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Patty00 04-18-2009 10:12 AM

New Barn -T1-11 Paint or Solid Stain?
 
I have a new barn with t1-11 siding. I am leaning to using a solid based stain? Should I be painting instead? Of course, barn red would be the color.

We live in northwest washington state.

So, two questions.

1. Paint or Stain?

2. What is the best product I can use? Benjamin Moore? Sherwin Williams?

Thanks for suggestions.

Matthewt1970 04-18-2009 11:22 AM

If it's the pre-primed stuff, then stain is out. If it isn't, then I would go with some Sikkens stain.

poppameth 04-18-2009 12:08 PM

I'd use an acrylic solid stain like Sikkens Rubbol Siding Finish. I've seen far too many failures when people try to use oil on T1-11.

Matthewt1970 04-18-2009 02:39 PM

The word Latex has no business being used with stain. However, T1-11 will take paint real well. The rough texture holds the paint.

poppameth 04-19-2009 11:09 AM

Quote:

Originally Posted by Matthewt1970 (Post 261923)
The word Latex has no business being used with stain. However, T1-11 will take paint real well. The rough texture holds the paint.

You might want to use the product and see the results before you knock it. The Rubbol acrylic far outperformed the oil, to the point Sikkens completely dropped the oil because so few people still used it. I've seldom ever seen a problem with Flood latex stains either. We sell a lot of both and so far Zero complaints on the performance of either product. Flood does tend to chalk though due to the emulsabond in it.

Matthewt1970 04-19-2009 12:42 PM

Quote:

Originally Posted by poppameth (Post 262288)
You might want to use the product and see the results before you knock it. The Rubbol acrylic far outperformed the oil, to the point Sikkens completely dropped the oil because so few people still used it. I've seldom ever seen a problem with Flood latex stains either. We sell a lot of both and so far Zero complaints on the performance of either product. Flood does tend to chalk though due to the emulsabond in it.

Sikkens still makes plenty of oil based stains. I have used latex stain before and the first time we did it we had to go back 3 months later and fix the peeling. There are also plenty of stories I have heard from people around here and all over the net of latex stain peeling. I don't know how many times I have to say this, but STAIN SHOULD NOT PEEL. The Rebbol you refer to is an Alkyd/Acrylic Hybrid which while it is water reduceable, it is hardly latex by definition. BTW, I have never seen emulsabong cause clalking.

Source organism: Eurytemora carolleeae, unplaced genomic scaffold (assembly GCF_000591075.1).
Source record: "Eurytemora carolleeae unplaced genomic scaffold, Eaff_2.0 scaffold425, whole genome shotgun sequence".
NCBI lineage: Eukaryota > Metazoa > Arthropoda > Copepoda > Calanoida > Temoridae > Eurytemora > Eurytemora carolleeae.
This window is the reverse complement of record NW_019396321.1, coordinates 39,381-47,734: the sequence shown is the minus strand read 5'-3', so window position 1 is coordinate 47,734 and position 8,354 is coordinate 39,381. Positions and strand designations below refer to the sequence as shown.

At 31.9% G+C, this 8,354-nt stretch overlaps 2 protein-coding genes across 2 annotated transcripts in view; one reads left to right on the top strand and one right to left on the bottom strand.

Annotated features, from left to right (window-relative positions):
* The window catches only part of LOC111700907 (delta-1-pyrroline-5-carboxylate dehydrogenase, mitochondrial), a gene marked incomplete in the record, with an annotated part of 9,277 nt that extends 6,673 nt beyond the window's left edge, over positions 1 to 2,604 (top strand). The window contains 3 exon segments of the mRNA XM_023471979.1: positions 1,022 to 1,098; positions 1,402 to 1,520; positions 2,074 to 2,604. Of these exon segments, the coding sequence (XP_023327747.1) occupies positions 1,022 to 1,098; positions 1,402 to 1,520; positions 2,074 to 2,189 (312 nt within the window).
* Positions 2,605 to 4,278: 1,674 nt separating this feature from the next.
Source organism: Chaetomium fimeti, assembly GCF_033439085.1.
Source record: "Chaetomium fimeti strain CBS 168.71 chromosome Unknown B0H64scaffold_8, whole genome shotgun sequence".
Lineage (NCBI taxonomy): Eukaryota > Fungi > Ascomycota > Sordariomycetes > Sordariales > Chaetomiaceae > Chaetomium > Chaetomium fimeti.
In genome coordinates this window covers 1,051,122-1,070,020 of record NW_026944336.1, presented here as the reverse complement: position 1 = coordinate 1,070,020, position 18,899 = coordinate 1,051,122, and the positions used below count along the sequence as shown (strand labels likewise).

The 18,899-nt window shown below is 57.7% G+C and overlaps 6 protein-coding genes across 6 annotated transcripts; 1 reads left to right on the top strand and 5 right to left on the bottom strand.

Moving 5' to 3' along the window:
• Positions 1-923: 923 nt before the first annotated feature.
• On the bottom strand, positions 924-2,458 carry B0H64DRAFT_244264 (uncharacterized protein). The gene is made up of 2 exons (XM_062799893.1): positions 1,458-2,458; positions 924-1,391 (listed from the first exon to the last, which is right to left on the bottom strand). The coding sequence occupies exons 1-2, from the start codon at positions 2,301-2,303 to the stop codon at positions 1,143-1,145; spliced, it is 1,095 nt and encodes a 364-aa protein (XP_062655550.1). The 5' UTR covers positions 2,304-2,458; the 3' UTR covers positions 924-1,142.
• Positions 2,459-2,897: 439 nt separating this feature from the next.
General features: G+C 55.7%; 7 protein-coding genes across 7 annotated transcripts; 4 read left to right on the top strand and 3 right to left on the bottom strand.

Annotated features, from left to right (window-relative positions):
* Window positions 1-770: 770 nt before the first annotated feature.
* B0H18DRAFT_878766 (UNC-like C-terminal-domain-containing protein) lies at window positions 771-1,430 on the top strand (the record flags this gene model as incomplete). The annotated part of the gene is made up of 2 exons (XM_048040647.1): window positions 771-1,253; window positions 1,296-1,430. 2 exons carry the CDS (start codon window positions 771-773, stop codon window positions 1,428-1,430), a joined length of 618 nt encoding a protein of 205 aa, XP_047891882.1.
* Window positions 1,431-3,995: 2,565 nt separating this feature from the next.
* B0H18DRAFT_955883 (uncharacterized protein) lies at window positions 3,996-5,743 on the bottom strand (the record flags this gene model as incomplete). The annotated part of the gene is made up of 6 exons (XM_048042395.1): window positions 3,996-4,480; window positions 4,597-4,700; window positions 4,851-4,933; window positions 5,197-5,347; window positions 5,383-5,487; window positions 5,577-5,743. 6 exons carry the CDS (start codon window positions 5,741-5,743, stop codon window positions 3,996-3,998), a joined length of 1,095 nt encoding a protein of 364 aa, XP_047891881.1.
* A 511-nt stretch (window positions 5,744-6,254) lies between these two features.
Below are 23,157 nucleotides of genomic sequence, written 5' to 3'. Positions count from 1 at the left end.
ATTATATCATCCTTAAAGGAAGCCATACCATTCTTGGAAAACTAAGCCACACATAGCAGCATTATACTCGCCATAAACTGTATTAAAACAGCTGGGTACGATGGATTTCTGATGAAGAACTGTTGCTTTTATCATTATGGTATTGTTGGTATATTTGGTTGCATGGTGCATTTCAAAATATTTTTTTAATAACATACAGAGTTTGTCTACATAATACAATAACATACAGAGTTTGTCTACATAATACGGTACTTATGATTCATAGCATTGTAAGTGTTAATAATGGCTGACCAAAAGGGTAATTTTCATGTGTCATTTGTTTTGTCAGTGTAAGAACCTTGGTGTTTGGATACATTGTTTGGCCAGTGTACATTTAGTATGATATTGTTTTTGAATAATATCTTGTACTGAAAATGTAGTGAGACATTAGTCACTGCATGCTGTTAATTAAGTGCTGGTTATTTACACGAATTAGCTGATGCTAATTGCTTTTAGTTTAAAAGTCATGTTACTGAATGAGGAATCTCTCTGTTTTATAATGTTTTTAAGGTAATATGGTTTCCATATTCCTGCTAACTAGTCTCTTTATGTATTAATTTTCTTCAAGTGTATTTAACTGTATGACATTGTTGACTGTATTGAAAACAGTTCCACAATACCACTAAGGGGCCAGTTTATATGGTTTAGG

jaros bros. 04-19-2009 12:43 PM

I wouldn't go with paint. Stain will be absorbed better and hold up better than paint. If it was preprimed, I'd go with paint. Gotta seal it all or the paint will pop off after a few years even with the rough wood, especially if you have high humidity.

poppameth 04-19-2009 01:56 PM

Yes the siding product is a hybrid. About 1-2% is alkyd content according to their tech department.
Flood's PDS sheets for Emulsabond spec use in the prime coat only and not in the top coat specifically because it can cause chalking.

I use to agree that oil was better for the most part. I just can't force myself to believe it any longer. They've taken so much out of the oil products that made them good to begin with. You are left with a high solids product with very little binder. It just doesn't penetrate like it use to.

Tim Barnes 05-29-2009 08:29 AM

Barn Painting
 
Stain is great if you like that look. Just remember that stain lasts approx. 3-5 years then you must do it again. Paint will last much longer with even better protection. Also, you can use paint that looks like the color of stains if you want the "stain look" with using paints. I would highly recommend Sherwin Williams paint. Good luck!

housepaintingny 07-25-2009 11:30 AM

Quote:

Originally Posted by Matthewt1970 (Post 261923)
The word Latex has no business being used with stain. However, T1-11 will take paint real well. The rough texture holds the paint.


Some stains are acrylic-waterborne. Now days alot of acrylics are better than old fashioned oil, 100% acrylics retain color better, are more fade ressitant, mildew ressistant, & more flexible, less cracking

housepaintingny 07-25-2009 11:34 AM

Quote:

Originally Posted by Patty00 (Post 261837)
I have a new barn with t1-11 siding. I am leaning to using a solid based stain? Should I be painting instead? Of course, barn red would be the color.

We live in northwest washington state.

So, two questions.

1. Paint or Stain?

2. What is the best product I can use? Benjamin Moore? Sherwin Williams?